Los Angeles — At the end of this year's Los Angeles Open, winner Lanny Wadkins came bouncing off the final hole at the Riviera Country Club looking like a big cat that had just swallowed $72,000 worth of canary. The grin on Wadkins's face, his eyes firing off bursts of emotion, told the story of his course record-shattering 20-under-par 264 for 72 holes far better than all the superlatives you could jam into a computer or borrow from Madison Avenue.
Although there were a few guys around who didn't want to acknowledge Lanny's score until they had seen film on the 11 o'clock news, those in the gallery will never forget it. They will remember it like a first bicycle, a first baseball glove, or a first violin lesson.
Ordinarily, even players whose career earnings have jetted over $2 million aren't able to take a championship golf course apart as though it were some kid's Erector Set. Usually winners in pro golf are those who negotiate courses a little better than the rest of the field; make a couple of long putts at crucial times; or discover a stroke they didn't know they had coming out of the sand trap.
After all Riviera is a well-groomed 7,000-yard layout with an unforgiving reputation. This isn't some loosely run municipal golf course where pars drop like candy out of a vending machine. Often Riviera can be as fickle as a teen-ager; as stubborn as a double-parked truck driver; as ill-tempered as a junk yard dog. Most of the time it is going to have its own way.
Golf is not a game where you store your best shots on coat hangers and then reach for them as you need them, certain that they will be exactly where you left them. No, golf is a gremlin who keeps changing your mind about things; who suddenly makes your putter seem like a stranger; who can shrink the size of a hole only a few feet away until it looks like a thimble.
For four rounds last week in L.A., Wadkins wooed Riviera the same way Ben Hogan did in 1948 and Johnny Miller in 1981. Both Hogan and Miller finished well under par in winning tournaments there.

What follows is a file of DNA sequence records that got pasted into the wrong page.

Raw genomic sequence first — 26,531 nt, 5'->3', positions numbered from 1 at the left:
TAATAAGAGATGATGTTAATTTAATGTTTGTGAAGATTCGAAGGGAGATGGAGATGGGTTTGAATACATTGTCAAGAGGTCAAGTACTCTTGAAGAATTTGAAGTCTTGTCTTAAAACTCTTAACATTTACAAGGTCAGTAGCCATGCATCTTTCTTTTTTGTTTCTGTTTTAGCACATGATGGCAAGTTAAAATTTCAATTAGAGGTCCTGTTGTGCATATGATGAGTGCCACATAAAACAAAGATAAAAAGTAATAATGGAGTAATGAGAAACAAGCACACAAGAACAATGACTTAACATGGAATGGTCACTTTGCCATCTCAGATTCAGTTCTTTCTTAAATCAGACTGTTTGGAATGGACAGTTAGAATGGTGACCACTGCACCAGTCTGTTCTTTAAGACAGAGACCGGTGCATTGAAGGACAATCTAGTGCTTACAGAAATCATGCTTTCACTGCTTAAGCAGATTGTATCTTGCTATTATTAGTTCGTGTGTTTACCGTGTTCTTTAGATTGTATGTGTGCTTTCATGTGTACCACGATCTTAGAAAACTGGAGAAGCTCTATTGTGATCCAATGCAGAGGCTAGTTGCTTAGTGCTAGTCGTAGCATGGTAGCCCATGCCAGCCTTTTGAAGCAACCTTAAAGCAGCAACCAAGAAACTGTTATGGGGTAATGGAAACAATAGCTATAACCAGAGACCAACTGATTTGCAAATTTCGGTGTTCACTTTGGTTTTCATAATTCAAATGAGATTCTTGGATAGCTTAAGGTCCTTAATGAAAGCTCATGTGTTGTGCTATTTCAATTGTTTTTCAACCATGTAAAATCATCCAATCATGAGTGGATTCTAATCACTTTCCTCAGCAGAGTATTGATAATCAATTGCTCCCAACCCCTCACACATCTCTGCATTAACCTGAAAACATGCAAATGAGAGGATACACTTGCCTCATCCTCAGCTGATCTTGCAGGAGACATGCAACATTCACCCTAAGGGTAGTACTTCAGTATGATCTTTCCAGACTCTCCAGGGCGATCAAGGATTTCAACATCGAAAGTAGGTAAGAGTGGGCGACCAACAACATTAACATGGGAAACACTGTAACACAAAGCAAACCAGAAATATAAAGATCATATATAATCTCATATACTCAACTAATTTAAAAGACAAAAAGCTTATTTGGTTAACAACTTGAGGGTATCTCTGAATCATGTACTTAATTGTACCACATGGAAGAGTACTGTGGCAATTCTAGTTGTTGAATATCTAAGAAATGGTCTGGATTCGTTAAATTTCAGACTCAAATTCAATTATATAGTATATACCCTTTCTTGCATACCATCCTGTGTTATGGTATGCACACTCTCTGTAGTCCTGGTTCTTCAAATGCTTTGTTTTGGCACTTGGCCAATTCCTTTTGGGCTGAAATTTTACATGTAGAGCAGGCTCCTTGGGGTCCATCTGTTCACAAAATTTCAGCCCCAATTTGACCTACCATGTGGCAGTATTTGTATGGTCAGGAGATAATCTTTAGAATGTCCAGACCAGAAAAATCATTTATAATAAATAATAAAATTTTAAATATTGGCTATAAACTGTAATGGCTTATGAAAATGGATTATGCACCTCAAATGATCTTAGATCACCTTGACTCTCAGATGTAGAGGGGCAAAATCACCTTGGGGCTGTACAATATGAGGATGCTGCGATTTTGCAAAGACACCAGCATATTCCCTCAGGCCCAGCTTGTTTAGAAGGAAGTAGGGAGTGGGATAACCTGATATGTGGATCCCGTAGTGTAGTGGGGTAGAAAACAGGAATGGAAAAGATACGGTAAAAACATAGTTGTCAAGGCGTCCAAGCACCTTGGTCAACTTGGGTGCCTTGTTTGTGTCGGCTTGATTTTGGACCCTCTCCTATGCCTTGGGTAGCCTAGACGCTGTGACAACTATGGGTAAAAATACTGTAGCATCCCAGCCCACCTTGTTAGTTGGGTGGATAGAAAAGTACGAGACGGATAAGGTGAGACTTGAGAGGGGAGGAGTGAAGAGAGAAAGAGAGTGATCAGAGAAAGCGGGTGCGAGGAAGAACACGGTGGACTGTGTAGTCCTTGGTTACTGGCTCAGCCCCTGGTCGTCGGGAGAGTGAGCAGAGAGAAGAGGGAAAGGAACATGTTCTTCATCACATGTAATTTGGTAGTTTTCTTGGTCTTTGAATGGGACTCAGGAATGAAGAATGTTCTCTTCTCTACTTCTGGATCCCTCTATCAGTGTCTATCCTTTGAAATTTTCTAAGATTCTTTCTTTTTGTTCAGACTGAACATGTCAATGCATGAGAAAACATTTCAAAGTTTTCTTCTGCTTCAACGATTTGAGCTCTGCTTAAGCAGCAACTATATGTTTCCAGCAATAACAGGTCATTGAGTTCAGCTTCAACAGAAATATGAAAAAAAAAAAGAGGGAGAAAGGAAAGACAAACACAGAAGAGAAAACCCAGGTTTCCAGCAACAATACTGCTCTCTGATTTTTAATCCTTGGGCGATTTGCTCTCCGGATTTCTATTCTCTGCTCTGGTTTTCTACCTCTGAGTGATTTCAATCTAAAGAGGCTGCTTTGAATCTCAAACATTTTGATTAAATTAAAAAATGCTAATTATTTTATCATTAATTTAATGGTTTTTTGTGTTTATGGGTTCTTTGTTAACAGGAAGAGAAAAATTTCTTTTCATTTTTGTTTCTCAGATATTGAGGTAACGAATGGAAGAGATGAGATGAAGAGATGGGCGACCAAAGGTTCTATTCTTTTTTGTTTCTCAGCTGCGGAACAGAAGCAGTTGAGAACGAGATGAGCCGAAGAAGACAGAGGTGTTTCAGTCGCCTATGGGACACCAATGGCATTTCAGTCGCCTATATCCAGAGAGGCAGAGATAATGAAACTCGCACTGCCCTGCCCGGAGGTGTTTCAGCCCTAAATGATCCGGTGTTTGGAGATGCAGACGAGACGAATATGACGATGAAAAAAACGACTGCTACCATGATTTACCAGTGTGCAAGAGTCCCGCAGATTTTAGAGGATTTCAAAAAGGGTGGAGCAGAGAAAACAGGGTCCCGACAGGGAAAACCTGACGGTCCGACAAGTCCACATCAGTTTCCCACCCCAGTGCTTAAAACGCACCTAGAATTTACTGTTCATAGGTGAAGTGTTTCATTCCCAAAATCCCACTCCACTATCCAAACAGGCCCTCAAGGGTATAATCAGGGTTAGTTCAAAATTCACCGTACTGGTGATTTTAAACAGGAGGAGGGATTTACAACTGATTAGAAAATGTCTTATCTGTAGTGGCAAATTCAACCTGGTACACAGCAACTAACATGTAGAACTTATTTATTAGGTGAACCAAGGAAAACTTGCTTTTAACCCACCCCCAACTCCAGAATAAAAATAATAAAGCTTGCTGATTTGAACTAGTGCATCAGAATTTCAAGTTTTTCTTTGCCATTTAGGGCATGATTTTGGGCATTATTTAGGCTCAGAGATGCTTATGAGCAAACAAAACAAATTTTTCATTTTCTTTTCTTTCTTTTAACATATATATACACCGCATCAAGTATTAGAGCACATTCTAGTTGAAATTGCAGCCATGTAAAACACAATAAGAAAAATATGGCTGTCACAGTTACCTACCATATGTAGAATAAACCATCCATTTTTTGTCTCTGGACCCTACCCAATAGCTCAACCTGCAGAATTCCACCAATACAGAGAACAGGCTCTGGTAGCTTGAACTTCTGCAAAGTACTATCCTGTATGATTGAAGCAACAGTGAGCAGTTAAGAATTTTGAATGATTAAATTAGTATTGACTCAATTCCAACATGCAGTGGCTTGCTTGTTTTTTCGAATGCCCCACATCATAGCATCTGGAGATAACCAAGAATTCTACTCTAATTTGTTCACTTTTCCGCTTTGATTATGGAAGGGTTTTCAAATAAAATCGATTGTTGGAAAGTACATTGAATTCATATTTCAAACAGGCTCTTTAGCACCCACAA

The difference was that Wadkins managed to do it on prime-time TV while a national audience watched in rapt attention. When caution was required, Lanny took his time and played it safe. When boldness was called for, he took the daring shot. He measured every crack in the green like a diamond cutter, and just seemed to have an uncanny touch all week on those long birdie putts.
Afterwards, Wadkins talked about how kind the course had been to almost everybody during the final round. There wasn't much wind, he said. There wasn't much rough to fight, he said. The greens were softer than he had remembered them, he said.
``At least once a week the weather makes it tough to score well at Riviera,'' Lanny added. ``But it never happened this time, and that, probably more than anything else, contributed to so many low scores.''
Who can say positively when a golf tournament is won or lost or simply kicked away? But the putt that Wadkins made on the ninth green on Sunday is probably the one he would most like to have on microfilm.
Consider the situation. At that point Hal Sutton, who eventually finished second, was still in it. Sutton had made a magnificent birdie, the kind that can hush a gallery into admiration and then ultimately inspire applause.
If Wadkins faltered here, who knows what might have happened? Instead, on a 12-footer that required a four or five foot break to become an eagle, Lanny feathered the ball into the cup. When he followed this with a shot to within three feet of the No. 10 flag, the probable had become the inevitable.
After adding this tournament to his victory in the Bob Hope Classic three weeks ago in Palm Springs, the next thing on Wadkins's horizon is the Crosby at Pebble Beach this weekend. Although the wind coming off the ocean at Pebble can sometimes be difficult, Lanny seems to know how to handle it; he won the 1977 PGA there in a playoff with Gene Littler.
In 14 years on the pro tour, Wadkins has won 14 tournaments including the PGA Championship, the Tournament Players Championship, and the World Series of Golf. Never before, however, has he opened a new year by winning $172,350 in just three outings.
In fact, that figure is within $21,646 of his total winnings in 1984.